Supplementary Report on LSU Censure

By Jordan E. Kurland

The Louisiana State University administration, thwarted last year in its stated desire to achieve removal of AAUP censure because of its unwillingness to adopt policy affording academic due process to senior full-time faculty members in non-tenure-track positions, is now the subject of a supplementary report on issues of academic freedom and due process in the dismissal of a tenured professor.

The faculty member, a specialist in early childhood education with an unblemished eighteen-year record of positive performance, was being evaluated for a full professorship when an LSU student and a district school superintendent filed complaints against her. Her college dean, who a month earlier had concurred in her promotion, suspended her from teaching duties pending an investigation. She subsequently learned that the investigation was being conducted by the human resources management office, which, six months after suspension was imposed, found her guilty of sexual harassment. She denied sexually harassing anyone, acknowledging only the occasional use of profanity and perhaps an off-color joke in her teaching methodologies.

The administration initiated dismissal procedures, resulting in a recorded adjudicative proceeding before a committee of faculty peers. The hearing committee’s findings, all unanimous, were that some individuals observing her questionable behavior were apparently disturbed by it but that there was no evidence of its having been directed against any particular individual and thus that dismissal of the professor for cause should not be considered. 

LSU’s chief administrative officer, however, notified the professor that he was recommending to the governing board that she be dismissed, primarily on the basis of the human resources management conclusion that she had violated LSU policies relating to sexual harassment. The professor’s written appeal and three minutes of oral testimony allowed her notwithstanding, the board followed the chief officer’s bidding.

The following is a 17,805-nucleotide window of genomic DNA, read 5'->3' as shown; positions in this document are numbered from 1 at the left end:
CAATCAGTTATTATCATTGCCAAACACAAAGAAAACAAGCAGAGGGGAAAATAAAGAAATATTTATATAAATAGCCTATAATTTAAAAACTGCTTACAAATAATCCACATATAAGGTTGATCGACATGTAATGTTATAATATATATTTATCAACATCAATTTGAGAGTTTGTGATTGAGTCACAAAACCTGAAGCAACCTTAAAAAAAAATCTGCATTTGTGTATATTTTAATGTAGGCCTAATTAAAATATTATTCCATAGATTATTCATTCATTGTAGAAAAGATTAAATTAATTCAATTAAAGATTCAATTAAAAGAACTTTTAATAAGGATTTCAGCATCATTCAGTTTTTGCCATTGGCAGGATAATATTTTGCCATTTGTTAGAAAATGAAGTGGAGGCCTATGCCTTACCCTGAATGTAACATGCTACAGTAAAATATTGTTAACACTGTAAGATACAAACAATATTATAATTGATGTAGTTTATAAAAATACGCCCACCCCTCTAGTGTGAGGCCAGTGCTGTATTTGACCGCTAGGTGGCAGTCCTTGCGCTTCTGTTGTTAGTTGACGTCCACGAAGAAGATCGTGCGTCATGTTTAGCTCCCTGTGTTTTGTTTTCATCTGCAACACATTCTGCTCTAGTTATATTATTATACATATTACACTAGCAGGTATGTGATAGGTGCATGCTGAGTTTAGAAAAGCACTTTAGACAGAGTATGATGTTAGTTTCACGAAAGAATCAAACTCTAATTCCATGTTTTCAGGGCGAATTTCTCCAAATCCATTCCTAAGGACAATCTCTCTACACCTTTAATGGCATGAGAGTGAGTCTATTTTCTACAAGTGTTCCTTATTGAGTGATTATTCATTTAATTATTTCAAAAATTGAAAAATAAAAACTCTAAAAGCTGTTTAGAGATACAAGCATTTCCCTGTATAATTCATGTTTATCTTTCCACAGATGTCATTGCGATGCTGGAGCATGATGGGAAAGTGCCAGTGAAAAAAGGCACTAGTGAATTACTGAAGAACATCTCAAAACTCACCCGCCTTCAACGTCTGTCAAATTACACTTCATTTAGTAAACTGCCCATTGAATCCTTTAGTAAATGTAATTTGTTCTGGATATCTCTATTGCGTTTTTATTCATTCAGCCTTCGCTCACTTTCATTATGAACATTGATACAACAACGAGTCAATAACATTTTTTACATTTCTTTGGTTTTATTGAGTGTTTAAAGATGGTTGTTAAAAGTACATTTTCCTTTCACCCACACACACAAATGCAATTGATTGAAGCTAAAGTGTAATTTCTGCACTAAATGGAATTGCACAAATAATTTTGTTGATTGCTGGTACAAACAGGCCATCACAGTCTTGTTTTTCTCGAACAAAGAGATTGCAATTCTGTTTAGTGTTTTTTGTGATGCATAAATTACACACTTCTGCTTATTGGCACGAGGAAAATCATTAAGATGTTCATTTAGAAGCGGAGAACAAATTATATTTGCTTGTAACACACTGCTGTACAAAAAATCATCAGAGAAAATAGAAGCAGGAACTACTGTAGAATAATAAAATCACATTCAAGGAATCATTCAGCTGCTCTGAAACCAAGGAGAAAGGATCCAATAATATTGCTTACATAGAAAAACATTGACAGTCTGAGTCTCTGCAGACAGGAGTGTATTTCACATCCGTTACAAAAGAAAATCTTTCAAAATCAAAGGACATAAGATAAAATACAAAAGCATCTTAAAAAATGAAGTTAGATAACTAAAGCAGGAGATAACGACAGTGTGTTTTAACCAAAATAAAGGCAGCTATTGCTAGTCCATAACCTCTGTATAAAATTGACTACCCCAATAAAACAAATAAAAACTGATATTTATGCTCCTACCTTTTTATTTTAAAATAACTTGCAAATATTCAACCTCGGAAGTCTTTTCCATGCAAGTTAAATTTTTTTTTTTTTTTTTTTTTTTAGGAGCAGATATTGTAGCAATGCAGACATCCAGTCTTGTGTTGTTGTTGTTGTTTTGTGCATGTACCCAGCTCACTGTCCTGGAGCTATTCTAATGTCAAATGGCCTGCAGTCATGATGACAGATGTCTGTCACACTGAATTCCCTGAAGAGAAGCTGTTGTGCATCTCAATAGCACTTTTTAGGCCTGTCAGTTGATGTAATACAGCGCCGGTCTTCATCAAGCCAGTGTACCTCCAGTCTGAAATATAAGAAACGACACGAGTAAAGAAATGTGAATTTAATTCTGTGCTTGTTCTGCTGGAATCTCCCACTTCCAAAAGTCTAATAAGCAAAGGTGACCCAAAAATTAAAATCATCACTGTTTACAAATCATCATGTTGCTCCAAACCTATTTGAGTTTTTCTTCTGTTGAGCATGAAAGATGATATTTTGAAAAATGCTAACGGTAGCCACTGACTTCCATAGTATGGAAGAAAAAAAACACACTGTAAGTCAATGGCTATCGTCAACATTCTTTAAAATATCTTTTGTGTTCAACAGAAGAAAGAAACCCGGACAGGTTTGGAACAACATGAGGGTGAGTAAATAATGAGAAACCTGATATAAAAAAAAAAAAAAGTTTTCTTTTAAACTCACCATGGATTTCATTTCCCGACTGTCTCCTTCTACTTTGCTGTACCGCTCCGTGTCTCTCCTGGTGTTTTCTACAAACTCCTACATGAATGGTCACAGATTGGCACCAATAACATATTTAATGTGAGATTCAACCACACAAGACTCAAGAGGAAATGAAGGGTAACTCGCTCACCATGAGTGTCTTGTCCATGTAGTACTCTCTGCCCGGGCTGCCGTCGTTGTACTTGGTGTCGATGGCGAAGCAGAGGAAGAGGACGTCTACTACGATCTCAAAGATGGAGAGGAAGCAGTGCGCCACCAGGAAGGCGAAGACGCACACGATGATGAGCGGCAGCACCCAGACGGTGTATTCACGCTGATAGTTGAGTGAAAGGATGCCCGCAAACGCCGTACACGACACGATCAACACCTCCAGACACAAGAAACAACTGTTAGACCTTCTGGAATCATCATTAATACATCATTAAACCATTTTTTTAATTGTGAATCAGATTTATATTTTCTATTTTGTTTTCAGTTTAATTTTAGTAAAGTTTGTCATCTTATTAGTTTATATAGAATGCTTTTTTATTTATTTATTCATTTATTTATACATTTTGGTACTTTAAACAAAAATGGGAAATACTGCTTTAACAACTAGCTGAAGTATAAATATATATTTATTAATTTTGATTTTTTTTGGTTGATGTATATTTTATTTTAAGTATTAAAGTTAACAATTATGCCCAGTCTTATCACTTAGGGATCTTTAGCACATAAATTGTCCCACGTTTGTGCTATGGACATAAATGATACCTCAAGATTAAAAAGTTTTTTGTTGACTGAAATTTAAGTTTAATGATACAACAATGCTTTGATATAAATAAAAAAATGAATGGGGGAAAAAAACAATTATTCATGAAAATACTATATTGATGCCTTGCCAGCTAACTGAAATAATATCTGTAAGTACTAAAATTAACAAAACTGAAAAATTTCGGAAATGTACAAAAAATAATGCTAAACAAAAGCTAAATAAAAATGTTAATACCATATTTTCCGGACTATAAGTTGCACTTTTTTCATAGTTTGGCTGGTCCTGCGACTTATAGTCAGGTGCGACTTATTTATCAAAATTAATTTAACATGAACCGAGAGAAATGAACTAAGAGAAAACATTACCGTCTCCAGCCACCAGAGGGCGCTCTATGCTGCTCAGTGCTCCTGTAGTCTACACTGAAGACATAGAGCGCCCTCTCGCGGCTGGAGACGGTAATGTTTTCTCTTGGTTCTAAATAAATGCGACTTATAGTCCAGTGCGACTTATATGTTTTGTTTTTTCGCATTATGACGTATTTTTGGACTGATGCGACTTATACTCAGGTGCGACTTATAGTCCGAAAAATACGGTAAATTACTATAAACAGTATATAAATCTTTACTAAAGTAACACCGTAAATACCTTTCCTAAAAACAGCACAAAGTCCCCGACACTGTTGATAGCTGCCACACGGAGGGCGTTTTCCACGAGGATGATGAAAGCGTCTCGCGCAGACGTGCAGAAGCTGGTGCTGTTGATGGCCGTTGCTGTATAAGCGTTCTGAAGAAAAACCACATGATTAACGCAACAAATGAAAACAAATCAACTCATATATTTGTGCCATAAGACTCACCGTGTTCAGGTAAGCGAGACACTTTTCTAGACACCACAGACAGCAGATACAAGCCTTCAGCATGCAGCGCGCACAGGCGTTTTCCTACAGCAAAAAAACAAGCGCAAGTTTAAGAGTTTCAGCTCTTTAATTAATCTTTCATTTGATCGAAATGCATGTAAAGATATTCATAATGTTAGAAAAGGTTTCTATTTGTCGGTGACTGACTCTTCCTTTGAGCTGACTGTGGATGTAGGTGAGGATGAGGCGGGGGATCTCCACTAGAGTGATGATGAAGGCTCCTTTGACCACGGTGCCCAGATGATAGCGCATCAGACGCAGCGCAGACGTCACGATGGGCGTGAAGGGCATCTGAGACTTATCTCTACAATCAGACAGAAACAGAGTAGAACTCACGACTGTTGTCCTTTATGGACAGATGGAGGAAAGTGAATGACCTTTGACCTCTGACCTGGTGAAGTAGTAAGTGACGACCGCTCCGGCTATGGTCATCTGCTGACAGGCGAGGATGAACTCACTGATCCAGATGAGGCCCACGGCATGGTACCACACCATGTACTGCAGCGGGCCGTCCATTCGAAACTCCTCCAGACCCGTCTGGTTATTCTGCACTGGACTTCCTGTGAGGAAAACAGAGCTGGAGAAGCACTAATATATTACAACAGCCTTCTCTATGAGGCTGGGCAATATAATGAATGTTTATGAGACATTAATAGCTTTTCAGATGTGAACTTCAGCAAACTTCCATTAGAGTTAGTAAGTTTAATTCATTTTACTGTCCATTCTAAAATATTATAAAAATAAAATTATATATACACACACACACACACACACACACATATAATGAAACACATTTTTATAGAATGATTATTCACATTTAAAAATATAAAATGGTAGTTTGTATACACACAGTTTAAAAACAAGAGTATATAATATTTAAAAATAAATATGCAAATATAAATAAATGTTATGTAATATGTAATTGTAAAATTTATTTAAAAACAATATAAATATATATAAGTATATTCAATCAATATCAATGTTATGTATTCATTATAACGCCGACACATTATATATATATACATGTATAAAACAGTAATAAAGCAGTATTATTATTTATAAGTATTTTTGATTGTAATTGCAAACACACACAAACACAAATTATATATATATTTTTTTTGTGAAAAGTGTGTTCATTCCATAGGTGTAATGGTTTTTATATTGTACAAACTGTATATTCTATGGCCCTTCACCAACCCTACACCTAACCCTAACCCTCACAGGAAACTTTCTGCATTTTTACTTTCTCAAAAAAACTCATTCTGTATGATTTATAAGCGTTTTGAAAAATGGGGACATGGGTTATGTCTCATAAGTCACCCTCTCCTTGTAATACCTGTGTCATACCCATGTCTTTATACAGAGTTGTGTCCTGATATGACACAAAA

In conveying the AAUP’s concerns to LSU’s chief officer, the staff remarked on “how distant the LSU administration has placed itself from the mainstream of our secular research universities by dismissing a professor for misconduct simply for having used language that is not only run-of-the-mill these days for much of the academic community but is also protected conduct under principles of academic freedom.” Having received no substantive response, the AAUP has issued a supplementary report, a rare step in the censure process that is taken only after a truly egregious new development. The practice of imposing censure and publicizing a censure list began in 1930, and the AAUP’s first supplementary report, resulting from an especially troubling action at what was then Troy State University, appeared in 1980. A total of only six such reports have been published, the most recent in 2012 regarding the Savannah College of Art and Design. LSU is the seventh in thirty-five years, a period in which over a hundred censures have been imposed.

In addition to the supplementary report, which is now available on the AAUP’s website, a lawsuit initiated by the dismissed professor has received support for the issues under litigation from the AAUP Foundation’s Academic Freedom Fund. The fund has also made a modest grant to the dismissed professor under a provision allowing temporary assistance for personal needs to faculty members in academic freedom cases who suffer abrupt unemployment.